SAN SALVADOR, El Salvador — He stripped jailed gang members to their underwear and then made them sit chest to back during COVID-19. He arrested people violating quarantine rules even if they were just buying groceries. He ignored Supreme Court rulings and summoned the army to storm congress. He even joked that he’s a dictator himself.
But Salvadoran President Nayib Bukele, a divisive figure internationally, is more loved than ever at home, and his power is growing.
He won control of the country’s congress in a decisive victory over the two establishment parties in midterm elections this weekend. Bukele’s party, New Ideas, won 56 of 84 seats in the legislature, and an allied political party won five more seats.
“Our people have waited 40 years for this,” Bukele, 39, wrote on Twitter following the election.
The results were, in a word, a landslide, ensuring that Bukele will have near-absolute control over the tiny Central American country with strong ties to the U.S. Around a fifth of Salvadorans live in the States. Bukele’s super-majority in the legislature gives him power to not only push through new laws but also ratify debt, elect a new attorney general, and appoint Supreme Court justices.
The new legislators take their seats on May 1.
Bukele’s success is a measure of his magnetism and youth — he favors Twitter, rap music, and wearing baseball caps backwards — and his optimistic vision for the future. He frequently talks about building a country where residents don’t have to migrate because of lack of jobs, and his 2019 campaign slogan was that without corruption, there is enough money.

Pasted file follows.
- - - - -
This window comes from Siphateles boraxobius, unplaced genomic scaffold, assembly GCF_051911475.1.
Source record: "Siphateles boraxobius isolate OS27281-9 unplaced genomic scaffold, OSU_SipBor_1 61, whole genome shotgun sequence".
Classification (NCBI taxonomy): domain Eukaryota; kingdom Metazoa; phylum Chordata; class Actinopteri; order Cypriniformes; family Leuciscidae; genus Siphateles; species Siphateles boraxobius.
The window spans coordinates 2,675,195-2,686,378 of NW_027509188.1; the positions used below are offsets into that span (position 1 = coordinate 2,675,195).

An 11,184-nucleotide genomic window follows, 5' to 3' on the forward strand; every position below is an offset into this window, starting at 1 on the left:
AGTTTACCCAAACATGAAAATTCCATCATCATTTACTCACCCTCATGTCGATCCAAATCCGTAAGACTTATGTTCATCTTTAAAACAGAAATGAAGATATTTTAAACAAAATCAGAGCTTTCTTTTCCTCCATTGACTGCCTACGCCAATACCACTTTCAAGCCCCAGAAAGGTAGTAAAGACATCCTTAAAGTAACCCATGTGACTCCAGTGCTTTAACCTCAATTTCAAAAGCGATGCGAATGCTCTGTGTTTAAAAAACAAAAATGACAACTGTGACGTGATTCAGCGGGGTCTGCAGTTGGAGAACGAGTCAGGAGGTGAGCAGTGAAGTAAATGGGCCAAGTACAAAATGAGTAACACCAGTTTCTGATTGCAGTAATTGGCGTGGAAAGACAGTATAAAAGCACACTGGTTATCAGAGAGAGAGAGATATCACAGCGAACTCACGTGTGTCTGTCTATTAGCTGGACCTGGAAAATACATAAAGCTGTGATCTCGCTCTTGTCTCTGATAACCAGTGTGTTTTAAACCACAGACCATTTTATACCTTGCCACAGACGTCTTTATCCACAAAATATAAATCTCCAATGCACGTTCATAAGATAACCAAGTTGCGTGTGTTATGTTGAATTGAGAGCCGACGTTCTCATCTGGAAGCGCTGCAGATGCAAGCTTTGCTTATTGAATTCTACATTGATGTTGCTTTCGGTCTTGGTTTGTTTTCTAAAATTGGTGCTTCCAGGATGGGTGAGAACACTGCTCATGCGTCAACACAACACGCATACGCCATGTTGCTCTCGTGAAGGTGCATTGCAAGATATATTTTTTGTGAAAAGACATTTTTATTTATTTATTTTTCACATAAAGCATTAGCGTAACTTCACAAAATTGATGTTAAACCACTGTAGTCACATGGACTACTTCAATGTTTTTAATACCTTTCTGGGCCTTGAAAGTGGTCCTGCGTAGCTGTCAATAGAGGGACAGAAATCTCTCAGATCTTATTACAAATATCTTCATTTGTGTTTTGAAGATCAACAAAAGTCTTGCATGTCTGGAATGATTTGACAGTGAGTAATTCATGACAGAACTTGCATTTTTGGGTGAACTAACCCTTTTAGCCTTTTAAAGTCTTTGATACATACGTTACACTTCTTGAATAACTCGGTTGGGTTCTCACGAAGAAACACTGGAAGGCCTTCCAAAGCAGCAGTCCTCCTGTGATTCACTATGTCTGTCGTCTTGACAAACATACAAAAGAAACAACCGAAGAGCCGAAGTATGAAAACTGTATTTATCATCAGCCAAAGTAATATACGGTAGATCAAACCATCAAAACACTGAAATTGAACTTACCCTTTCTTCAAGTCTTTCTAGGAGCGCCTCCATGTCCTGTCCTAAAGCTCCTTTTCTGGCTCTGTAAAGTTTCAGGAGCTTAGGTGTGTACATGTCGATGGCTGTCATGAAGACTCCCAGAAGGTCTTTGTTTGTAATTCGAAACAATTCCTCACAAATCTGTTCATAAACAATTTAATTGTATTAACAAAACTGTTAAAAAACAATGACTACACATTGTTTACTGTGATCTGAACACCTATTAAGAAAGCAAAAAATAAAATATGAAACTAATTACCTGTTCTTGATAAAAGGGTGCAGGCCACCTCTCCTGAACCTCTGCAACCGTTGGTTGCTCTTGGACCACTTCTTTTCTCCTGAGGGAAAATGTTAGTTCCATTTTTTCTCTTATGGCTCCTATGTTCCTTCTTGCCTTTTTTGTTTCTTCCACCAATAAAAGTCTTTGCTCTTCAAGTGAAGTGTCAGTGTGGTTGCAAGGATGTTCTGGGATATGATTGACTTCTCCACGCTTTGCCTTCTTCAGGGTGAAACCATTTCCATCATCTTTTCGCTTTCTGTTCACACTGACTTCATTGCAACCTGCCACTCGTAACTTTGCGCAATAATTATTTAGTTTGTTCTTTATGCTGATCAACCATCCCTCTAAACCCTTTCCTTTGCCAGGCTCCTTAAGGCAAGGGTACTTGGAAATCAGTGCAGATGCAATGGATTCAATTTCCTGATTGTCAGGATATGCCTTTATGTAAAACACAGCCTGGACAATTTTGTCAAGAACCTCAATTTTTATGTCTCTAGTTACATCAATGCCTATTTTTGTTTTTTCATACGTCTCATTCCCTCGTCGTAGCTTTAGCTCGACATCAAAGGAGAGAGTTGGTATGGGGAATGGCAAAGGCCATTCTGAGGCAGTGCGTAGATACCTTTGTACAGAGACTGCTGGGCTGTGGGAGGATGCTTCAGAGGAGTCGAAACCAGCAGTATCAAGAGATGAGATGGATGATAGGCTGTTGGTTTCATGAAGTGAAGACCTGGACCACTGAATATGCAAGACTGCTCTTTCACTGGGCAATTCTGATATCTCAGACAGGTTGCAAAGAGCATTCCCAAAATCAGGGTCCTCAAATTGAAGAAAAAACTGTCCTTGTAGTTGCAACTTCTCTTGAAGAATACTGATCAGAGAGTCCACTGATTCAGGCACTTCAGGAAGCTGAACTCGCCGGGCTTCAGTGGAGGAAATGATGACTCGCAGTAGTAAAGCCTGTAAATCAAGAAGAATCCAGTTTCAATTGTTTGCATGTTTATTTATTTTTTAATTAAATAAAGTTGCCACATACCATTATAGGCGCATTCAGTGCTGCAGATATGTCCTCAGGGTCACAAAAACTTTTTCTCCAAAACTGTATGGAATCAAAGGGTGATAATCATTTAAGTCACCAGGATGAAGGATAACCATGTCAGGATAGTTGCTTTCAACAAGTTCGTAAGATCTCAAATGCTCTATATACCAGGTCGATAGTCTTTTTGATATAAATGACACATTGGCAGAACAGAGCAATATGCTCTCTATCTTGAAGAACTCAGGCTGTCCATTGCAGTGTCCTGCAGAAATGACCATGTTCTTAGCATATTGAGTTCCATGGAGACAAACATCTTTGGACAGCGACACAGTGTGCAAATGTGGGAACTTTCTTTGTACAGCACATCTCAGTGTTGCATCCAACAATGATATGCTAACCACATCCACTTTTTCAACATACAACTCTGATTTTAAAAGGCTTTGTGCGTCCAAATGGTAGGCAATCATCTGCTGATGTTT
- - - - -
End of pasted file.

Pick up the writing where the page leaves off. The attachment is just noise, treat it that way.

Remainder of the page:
But the vote also shows lingering fury at El Salvador’s two establishment parties: the leftist FMLN, the party of guerrilla fighters during the country’s 12-year civil war that ended in 1992, and the conservative Nationalist Republican Alliance (ARENA), which fought them. Both parties have been stained by one corruption scandal after another, including allegations that former presidents stole hundreds of millions of dollars.
After Sunday’s election, it seems unclear what future lies ahead for them. ARENA won 14 seats and FMLN, just four.
“Where is the FLMN? I don’t see them!” one street vendor shouted, laughing to himself, in the plaza Gerado Barrios in the center of San Salvador on Monday, a day after the election. The joy among people in the plaza was palpable.
“I hope the country will get a lot better now. The legislators we had previously didn’t do anything, and the mayors even less,” said Rosa Palacio, 42, who works in commercial sales. She rejected the idea that Bukele has authoritarian-like tendencies. “He has behaved well with the people, and the people have spoken.”
Few could say much about the candidates they voted for or their platforms; their vote was a reflection of their support for Bukele, and against the establishment parties. Bukele himself professes to have no political ideology. He started his career with the FMLN before the lefitst party expelled him for reasons that are disputed. He joined the ultra-right GANA to run for president in 2019, and has since turned his party, New Ideas, into a political juggernaut.